Understanding the interactions that stationary-phase chemistries provide will help you choose the most appropriate blend of interactions to address a given separation challenge.
Environmental sample analysis by large-volume injection (LVI) in combination with liquid chromatography–tandem mass spectrometry (LC–MS-MS) is described for polar and nonpolar analytes in both aqueous samples and organic extracts.
Have a problem with your LC system? Maybe applying a little "DDT (Don't Do That)" may help.
Some might consider gas chromatography (GC) a mature technique. However, several substantial advances in GC technology in the past few years have proven that there is still room for innovation.
By LCGC Editors
We recently spoke to Gary Duncan and Wendy Russell of the Rowett Institute of Nutrition & Health in Aberdeen, Scotland, about the significance of phytochemical bioavailability to human health and the important role of liquid chromatography linked to tandem mass spectrometry (LC–MS-MS) in their research.
In most countries, herbal medicinal products (HMPs) are introduced into the market without proper scientific evaluation or enforced safety and toxicological studies.
A multiresidue method has been developed and validated for the analysis of methylxanthines (caffeine and its metabolites) and cotinine in human plasma.
When pyrolyzed, macromolecules will decompose into smaller fragments that can have the appropriate volatility for gas chromatography (GC) separation and analysis.
In this installment of "Sample Prep Perspectives," we cover some of the basic scientific principles behind solid-phase extraction (SPE) to allow the correct mode of extraction to be selected through an understanding of how analytes interact with and are separated by the sorbent.
In this blog installment, I would like to share a little advice with those of you who are attending your first major conference.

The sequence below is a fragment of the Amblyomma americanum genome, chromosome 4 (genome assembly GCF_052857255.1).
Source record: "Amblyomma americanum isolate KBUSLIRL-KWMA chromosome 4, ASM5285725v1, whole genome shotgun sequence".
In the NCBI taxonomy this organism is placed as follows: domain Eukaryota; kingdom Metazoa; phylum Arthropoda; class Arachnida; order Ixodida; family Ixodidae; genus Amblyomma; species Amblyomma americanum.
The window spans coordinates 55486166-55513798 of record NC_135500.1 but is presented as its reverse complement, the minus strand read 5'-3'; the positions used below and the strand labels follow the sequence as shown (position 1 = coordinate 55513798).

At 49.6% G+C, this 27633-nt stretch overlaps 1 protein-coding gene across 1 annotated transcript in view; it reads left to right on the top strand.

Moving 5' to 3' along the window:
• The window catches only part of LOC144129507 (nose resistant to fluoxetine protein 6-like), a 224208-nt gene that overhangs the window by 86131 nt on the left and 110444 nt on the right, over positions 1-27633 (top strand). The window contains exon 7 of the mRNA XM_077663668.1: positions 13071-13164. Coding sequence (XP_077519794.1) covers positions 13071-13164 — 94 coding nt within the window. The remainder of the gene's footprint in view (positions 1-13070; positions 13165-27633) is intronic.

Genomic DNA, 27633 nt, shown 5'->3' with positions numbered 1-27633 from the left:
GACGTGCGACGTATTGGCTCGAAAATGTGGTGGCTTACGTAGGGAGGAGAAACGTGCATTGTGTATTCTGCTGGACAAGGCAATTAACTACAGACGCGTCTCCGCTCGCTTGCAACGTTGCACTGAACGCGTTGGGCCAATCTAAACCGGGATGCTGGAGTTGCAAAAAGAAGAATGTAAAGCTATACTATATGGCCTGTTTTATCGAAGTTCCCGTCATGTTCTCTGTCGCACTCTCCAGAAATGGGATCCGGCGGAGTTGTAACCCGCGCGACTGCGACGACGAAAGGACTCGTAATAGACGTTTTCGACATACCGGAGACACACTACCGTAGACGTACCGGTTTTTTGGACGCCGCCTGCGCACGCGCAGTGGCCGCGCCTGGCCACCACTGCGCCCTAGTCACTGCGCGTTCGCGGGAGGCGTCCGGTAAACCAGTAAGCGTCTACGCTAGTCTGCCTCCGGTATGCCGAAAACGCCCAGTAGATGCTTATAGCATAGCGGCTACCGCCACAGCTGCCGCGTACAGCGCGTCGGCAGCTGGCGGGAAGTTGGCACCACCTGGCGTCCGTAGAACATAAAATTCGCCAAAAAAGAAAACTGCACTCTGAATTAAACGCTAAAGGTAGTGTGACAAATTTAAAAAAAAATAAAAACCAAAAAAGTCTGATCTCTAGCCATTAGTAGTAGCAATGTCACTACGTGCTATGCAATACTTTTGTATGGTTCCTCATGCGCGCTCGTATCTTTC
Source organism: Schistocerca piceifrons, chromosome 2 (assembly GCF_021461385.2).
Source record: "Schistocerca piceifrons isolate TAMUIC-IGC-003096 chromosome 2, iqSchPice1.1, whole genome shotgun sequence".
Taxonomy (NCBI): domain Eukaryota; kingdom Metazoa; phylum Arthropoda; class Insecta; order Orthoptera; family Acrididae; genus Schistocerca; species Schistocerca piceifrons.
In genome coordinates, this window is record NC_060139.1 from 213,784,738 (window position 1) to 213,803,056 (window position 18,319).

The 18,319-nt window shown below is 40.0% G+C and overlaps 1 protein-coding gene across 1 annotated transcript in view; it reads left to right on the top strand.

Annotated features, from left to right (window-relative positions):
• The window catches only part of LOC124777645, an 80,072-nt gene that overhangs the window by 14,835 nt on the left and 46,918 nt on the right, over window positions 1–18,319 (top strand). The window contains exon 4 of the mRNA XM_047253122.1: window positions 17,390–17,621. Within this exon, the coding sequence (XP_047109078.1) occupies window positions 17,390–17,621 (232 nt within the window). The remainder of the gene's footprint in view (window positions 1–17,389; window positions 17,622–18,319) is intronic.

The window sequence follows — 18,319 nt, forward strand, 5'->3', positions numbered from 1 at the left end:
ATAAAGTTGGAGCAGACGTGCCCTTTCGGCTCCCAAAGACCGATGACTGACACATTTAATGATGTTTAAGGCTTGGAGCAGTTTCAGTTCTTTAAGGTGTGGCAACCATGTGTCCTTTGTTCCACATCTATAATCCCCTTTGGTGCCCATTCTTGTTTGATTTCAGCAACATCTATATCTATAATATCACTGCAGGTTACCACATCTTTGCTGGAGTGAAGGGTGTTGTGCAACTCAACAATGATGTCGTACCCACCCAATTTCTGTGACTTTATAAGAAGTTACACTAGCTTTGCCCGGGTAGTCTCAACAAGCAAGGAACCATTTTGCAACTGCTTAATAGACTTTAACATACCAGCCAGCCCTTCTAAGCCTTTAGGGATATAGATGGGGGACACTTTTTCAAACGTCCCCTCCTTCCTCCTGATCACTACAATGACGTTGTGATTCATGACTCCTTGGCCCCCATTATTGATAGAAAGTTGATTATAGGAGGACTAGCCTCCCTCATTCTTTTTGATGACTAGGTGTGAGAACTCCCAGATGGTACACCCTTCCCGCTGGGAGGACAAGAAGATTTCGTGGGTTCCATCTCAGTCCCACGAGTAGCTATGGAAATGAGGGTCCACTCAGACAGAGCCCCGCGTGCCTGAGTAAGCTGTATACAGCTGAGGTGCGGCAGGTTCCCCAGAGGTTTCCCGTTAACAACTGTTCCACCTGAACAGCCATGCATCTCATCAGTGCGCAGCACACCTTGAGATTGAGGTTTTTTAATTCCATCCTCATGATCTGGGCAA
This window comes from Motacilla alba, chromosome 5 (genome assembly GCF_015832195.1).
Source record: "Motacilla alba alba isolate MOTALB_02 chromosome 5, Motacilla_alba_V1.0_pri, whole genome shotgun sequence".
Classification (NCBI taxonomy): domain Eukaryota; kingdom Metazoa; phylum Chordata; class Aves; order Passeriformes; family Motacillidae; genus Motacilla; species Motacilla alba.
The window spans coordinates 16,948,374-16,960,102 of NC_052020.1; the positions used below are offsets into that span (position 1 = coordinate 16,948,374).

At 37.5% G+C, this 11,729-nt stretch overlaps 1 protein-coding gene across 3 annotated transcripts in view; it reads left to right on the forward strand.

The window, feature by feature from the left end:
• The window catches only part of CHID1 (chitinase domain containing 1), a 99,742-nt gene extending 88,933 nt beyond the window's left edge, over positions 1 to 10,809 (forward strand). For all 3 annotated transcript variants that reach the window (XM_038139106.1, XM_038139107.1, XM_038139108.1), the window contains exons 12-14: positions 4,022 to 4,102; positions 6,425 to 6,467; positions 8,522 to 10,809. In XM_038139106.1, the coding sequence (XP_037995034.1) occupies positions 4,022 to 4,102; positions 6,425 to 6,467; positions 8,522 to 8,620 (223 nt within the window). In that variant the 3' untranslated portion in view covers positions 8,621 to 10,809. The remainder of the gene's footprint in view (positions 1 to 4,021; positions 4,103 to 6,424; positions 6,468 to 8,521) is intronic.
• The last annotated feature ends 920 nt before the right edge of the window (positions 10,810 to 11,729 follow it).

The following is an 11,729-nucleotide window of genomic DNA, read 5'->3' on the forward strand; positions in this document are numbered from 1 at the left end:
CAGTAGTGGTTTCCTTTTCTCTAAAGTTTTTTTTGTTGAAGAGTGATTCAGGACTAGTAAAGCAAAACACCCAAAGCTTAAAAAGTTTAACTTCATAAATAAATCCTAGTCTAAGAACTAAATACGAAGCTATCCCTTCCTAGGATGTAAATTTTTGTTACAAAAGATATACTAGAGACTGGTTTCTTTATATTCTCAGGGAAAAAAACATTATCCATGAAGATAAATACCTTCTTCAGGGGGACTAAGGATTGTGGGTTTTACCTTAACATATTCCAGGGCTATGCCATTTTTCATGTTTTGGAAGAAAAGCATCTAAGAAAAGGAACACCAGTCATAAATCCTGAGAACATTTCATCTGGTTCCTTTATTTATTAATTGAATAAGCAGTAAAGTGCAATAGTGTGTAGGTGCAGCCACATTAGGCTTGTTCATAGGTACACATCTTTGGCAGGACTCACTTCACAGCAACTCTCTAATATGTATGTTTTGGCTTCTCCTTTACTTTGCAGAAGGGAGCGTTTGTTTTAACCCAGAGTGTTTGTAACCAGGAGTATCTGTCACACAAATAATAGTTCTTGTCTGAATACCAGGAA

By Tony Taylor
There are often times in my work when I need to 'mess about' with column dimensions and particle morphologies. For 'mess about' read improve or transfer.
Joseph Jack Kirkland, considered by many to be one of fathers of high performance liquid chromatography (HPLC), is the winner of LCGC’s 2015 Lifetime Achievement Award.
Detecting estrogens at trace concentrations in biological fluids is key to understanding their role in the induction — and treatment — of disease. Researchers from the University of Texas Arlington, USA, have developed a method using restricted access-media (RAM) that enables the detection of trace levels of oestrogen's using LC–MS–MS without liquid–liquid extraction (LLE) or solid-phase extraction (SPE).
Scientists have published a novel method using reversed-phase high performance liquid chromatography (HPLC) with evaporative light scattering detection (ELSD) for the isolation and determination of nonvolatile methyl-branched hydrocarbons (MBCHs) from insect cuticles.
In response to recent accusations levied by the New York State Attorney General’s office that herbal supplements sold by four major retailers contained little or no primary ingredient, the supplements industry is planning further testing of the affected products.
Pharmaceutical and personal care products (PPCPs) entering water supplies have been widely studied, but there is little information on the activity of these compounds in swimming pool water. Researchers have applied a PPCP analysis method previously developed for the detection of 32 PPCPs in wastewater to survey indoor swimming pools in the USA.
Tuesday, March 17, 2015 — 8:00 am PDT/ 11:00 am EDT/ 4:00 pm GMT/ 5:00 pm CET
Tuesday, March 24 2015/ Wednesday, April 29 2015/ Wednesday, June 17 2015/ Wednesday, July 15, 2015
Tuesday, March 31, 2015 — 8:00 am PDT/ 11:00 am EDT/ 4:00 pm GMT/ 5:00 pm CET
Featured: Applications of Ion Chromatography
You know the classic uses of ion chromatography (IC), like measuring inorganic ions in drinking water. But do you know what else it can do?
Instrument manufacturers try to convince us that mass spec is just another detector. Most of us who work with LC-MS know that’s simply not the case – they can be maintenance intensive, unforgiving and generate complex information. When they’re not working it can be difficult to work out exactly where the problem lies. Here’s some advice to point you in the right direction
A question about column dead volume. If the hold-up volume (time) is the extra-column dead volume expressed in time or volume. What is the column dead volume and how can it be calculated?
CHROMacademy delivers key knowledge quickly in bite-size modules, and to prove this here is our seven point guide to understanding atmospheric pressure chemical ionization.
It is of particular importance to reduce extra column volumes when using small volume columns or UHPLC. However, where do these extra column volumes come from, how can they be minimized, and what effect do they have on chromatography?